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Author

Citizens' Climate Education

Grades

6th, 7th, 8th, 9th, 10th, 11th, 12th

Subjects

Social Studies, Civics, English Language Arts

Resource Types

  • Activity - Classroom
  • Videos, 2 minutes, 5 seconds

Regional Focus

North America, United States

Write Your Member Of Congress

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Synopsis
  • This is a training module for students to learn how to effectively write to Congress.
  • Through step-by-step instructions and an accompanying video, students will learn how to gather supporting information, tips to best engage with their elected officials, and the importance of public input in creating laws.
Teaching Tips

Positives

  • It empowers students to engage in the process of petitioning their government to enact change.
  • Students are able to practice persuasive writing skills.

Additional Prerequisites

  • Students need to know their zip code to look up their congressional representative.

Differentiation

  • Students can choose to read or watch the training based on their learning preference.
  • The resource includes facts on carbon pricing that can be included in letters, but students can also be challenged to do their own research on a climate change topic to write about.
  • For elementary students, teachers can use this framework to guide students through writing a letter as a class.
  • These tips can also be used to write letters to state or local representatives. Teachers may need to assist students in finding the correct mailing address information.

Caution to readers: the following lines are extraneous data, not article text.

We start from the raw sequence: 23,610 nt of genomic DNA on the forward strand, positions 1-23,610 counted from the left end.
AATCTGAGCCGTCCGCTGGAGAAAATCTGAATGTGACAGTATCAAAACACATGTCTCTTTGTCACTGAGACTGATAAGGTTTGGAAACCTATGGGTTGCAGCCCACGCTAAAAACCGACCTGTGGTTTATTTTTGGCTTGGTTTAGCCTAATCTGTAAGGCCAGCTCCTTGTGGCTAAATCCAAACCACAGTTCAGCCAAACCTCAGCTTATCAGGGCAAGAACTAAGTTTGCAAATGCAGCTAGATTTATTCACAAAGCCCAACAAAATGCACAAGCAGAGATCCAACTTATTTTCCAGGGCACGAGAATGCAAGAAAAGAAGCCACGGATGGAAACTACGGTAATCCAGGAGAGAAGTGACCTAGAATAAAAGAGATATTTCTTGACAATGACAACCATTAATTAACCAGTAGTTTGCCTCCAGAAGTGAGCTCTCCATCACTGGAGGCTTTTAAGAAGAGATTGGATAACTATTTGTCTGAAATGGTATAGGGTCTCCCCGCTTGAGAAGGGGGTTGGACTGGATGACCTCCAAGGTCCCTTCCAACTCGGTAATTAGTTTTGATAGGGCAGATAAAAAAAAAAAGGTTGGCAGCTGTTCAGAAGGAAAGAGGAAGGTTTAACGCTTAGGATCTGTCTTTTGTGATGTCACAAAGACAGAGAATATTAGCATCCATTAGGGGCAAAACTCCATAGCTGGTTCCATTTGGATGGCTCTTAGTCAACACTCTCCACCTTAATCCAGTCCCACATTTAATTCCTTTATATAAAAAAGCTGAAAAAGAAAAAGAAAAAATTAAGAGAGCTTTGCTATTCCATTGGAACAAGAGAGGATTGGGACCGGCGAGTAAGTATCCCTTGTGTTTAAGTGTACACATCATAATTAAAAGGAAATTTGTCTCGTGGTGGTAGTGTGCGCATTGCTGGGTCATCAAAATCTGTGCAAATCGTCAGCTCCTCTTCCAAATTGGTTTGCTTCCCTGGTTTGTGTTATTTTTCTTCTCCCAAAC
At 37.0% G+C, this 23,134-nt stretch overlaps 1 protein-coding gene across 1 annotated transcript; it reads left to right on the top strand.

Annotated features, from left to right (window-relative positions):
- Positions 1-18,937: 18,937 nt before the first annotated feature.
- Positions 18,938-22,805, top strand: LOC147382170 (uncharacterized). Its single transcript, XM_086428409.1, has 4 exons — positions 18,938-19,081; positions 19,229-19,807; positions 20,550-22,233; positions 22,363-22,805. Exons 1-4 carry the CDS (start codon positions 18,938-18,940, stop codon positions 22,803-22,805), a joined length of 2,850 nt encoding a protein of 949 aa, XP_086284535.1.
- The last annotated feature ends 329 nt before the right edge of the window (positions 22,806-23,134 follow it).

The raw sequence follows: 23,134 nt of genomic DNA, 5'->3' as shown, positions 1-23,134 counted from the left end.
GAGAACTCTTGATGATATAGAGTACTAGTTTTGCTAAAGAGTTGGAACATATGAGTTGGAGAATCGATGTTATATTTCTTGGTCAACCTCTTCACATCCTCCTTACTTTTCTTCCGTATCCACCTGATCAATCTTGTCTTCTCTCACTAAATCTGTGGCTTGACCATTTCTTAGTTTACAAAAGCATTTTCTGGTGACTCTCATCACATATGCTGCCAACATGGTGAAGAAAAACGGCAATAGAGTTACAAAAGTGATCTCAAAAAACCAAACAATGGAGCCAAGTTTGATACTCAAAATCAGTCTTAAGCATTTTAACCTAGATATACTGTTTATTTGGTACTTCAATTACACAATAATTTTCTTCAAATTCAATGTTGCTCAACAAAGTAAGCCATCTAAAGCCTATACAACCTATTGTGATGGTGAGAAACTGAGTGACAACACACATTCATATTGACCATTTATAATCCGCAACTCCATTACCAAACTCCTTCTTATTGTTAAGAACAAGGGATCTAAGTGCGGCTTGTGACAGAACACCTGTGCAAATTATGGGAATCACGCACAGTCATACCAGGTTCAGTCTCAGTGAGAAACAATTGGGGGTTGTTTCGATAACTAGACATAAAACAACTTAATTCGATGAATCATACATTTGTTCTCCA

Scientist Notes
Resource provides a simplified technique of writing a climate advocacy letter to Congressmen and policymakers to take action. Recommended for teaching.
Standards
  • College, Career, and Civic Life (C3) Standards
    • Dimension 2: Civics
      • D2.Civ.10.6-8 Explain the relevance of personal interests and perspectives, civic virtues, and democratic principles when people address issues and problems in government and civil society.
      • D2.Civ.12.6-8 Assess specific rules and laws (both actual and proposed) as means of addressing public problems.
      • D2.Civ.12.9-12 Analyze how people use and challenge local, state, national, and international laws to address a variety of public issues.
    • Dimension 4: Taking Informed Action
      • D4.8.6-8 Apply a range of deliberative and democratic procedures to make decisions and take action in their classrooms and schools, and in out-of-school civic contexts.
      • D4.8.9-12 Apply a range of deliberative and democratic strategies and procedures to make decisions and take action in their classrooms, schools, and out-of-school civic contexts.
  • Common Core English Language Arts Standards (CCSS.ELA)
    • Writing (K-12)
      • CCSS.ELA-LITERACY.W.6.1 Write arguments to support claims with clear reasons and relevant evidence.
      • CCSS.ELA-LITERACY.W.6.4 Produce clear and coherent writing in which the development, organization, and style are appropriate to task, purpose, and audience.
      • CCSS.ELA-LITERACY.W.7.1 Write arguments to support claims with clear reasons and relevant evidence.
      • CCSS.ELA-LITERACY.W.7.4 Produce clear and coherent writing in which the development, organization, and style are appropriate to task, purpose, and audience.
      • CCSS.ELA-LITERACY.W.8.1 Write arguments to support claims with clear reasons and relevant evidence.
      • CCSS.ELA-LITERACY.W.8.4 Produce clear and coherent writing in which the development, organization, and style are appropriate to task, purpose, and audience.
      • CCSS.ELA-LITERACY.W.9-10.4 Produce clear and coherent writing in which the development, organization, and style are appropriate to task, purpose, and audience.
      • CCSS.ELA-LITERACY.W.11-12.4 Produce clear and coherent writing in which the development, organization, and style are appropriate to task, purpose, and audience.
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